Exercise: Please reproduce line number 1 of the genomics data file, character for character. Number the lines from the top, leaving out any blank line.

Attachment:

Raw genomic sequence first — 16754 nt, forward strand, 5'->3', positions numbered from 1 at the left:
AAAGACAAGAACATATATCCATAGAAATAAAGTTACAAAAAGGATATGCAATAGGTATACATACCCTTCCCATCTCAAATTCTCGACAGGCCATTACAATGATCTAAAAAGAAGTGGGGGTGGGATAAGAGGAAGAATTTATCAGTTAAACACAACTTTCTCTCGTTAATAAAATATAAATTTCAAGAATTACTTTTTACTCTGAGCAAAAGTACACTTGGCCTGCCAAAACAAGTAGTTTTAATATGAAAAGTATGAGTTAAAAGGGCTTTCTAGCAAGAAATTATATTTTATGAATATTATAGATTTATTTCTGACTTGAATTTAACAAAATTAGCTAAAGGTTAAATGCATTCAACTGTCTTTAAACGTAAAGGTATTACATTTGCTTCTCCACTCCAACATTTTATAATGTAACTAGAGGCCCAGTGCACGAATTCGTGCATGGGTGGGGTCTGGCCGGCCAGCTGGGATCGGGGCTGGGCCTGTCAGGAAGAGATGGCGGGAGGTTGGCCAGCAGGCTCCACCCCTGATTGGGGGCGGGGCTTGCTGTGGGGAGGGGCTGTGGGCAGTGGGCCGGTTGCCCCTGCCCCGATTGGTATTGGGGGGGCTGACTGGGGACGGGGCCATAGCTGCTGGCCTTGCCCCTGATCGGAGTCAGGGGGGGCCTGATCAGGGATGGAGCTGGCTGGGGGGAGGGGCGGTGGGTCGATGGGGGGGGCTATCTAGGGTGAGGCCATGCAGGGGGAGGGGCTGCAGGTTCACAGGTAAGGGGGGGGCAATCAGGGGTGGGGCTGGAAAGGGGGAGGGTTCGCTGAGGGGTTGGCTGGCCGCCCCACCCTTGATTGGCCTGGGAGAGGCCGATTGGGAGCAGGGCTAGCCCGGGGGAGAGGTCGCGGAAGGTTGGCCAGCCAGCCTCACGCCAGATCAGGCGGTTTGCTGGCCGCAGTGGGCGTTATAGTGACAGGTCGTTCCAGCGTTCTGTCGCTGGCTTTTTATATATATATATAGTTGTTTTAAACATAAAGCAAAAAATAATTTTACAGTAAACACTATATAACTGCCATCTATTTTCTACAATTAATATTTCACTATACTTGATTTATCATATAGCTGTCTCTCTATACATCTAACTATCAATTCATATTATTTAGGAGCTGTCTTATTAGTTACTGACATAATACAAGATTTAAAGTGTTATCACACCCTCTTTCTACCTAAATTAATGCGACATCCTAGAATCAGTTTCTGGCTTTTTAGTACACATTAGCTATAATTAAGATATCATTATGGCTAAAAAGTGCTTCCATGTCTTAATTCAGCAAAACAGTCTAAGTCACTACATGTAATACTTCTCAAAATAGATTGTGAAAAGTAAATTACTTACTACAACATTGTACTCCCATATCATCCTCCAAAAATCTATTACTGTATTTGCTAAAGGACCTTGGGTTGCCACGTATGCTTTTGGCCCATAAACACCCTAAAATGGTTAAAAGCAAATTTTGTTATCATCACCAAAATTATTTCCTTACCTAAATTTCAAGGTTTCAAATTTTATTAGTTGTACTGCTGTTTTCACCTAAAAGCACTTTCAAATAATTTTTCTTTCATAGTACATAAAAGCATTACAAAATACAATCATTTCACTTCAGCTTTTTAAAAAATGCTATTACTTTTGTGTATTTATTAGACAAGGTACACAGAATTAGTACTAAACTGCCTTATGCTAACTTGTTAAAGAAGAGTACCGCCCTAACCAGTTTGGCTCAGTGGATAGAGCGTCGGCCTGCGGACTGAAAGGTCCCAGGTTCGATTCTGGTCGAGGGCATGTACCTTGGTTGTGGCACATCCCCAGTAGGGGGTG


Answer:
Raw genomic sequence first — 16754 nt, forward strand, 5'->3', positions numbered from 1 at the left: